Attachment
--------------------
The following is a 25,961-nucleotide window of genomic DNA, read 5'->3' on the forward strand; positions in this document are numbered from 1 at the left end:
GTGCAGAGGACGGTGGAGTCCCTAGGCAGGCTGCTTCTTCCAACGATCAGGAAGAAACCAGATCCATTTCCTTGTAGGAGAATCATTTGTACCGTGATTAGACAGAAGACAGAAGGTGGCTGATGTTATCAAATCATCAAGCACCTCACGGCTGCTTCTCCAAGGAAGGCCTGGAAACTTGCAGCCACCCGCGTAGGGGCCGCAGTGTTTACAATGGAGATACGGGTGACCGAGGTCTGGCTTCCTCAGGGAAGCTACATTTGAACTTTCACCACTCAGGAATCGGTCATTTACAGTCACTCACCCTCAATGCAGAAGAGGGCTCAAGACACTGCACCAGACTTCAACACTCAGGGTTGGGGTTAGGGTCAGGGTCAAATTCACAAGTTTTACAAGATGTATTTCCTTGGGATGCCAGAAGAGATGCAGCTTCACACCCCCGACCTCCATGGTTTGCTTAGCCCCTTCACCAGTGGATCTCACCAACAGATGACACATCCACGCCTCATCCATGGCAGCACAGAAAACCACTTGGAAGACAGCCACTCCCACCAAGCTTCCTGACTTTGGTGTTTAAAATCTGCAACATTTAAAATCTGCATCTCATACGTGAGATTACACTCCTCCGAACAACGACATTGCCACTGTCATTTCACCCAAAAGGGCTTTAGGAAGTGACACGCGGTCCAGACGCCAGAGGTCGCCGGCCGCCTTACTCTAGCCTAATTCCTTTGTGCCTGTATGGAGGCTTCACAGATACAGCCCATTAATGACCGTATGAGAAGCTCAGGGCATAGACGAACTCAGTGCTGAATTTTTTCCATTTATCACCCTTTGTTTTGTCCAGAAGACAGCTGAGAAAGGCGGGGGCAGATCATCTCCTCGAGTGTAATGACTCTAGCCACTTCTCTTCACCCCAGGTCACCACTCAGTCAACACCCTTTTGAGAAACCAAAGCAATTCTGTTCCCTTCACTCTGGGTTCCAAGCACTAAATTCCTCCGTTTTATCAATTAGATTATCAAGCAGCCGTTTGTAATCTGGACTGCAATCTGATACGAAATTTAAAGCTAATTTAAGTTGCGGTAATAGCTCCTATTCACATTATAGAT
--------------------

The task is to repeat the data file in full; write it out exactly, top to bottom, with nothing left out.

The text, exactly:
The following is a 25,961-nucleotide window of genomic DNA, read 5'->3' on the forward strand; positions in this document are numbered from 1 at the left end:
GTGCAGAGGACGGTGGAGTCCCTAGGCAGGCTGCTTCTTCCAACGATCAGGAAGAAACCAGATCCATTTCCTTGTAGGAGAATCATTTGTACCGTGATTAGACAGAAGACAGAAGGTGGCTGATGTTATCAAATCATCAAGCACCTCACGGCTGCTTCTCCAAGGAAGGCCTGGAAACTTGCAGCCACCCGCGTAGGGGCCGCAGTGTTTACAATGGAGATACGGGTGACCGAGGTCTGGCTTCCTCAGGGAAGCTACATTTGAACTTTCACCACTCAGGAATCGGTCATTTACAGTCACTCACCCTCAATGCAGAAGAGGGCTCAAGACACTGCACCAGACTTCAACACTCAGGGTTGGGGTTAGGGTCAGGGTCAAATTCACAAGTTTTACAAGATGTATTTCCTTGGGATGCCAGAAGAGATGCAGCTTCACACCCCCGACCTCCATGGTTTGCTTAGCCCCTTCACCAGTGGATCTCACCAACAGATGACACATCCACGCCTCATCCATGGCAGCACAGAAAACCACTTGGAAGACAGCCACTCCCACCAAGCTTCCTGACTTTGGTGTTTAAAATCTGCAACATTTAAAATCTGCATCTCATACGTGAGATTACACTCCTCCGAACAACGACATTGCCACTGTCATTTCACCCAAAAGGGCTTTAGGAAGTGACACGCGGTCCAGACGCCAGAGGTCGCCGGCCGCCTTACTCTAGCCTAATTCCTTTGTGCCTGTATGGAGGCTTCACAGATACAGCCCATTAATGACCGTATGAGAAGCTCAGGGCATAGACGAACTCAGTGCTGAATTTTTTCCATTTATCACCCTTTGTTTTGTCCAGAAGACAGCTGAGAAAGGCGGGGGCAGATCATCTCCTCGAGTGTAATGACTCTAGCCACTTCTCTTCACCCCAGGTCACCACTCAGTCAACACCCTTTTGAGAAACCAAAGCAATTCTGTTCCCTTCACTCTGGGTTCCAAGCACTAAATTCCTCCGTTTTATCAATTAGATTATCAAGCAGCCGTTTGTAATCTGGACTGCAATCTGATACGAAATTTAAAGCTAATTTAAGTTGCGGTAATAGCTCCTATTCACATTATAGAT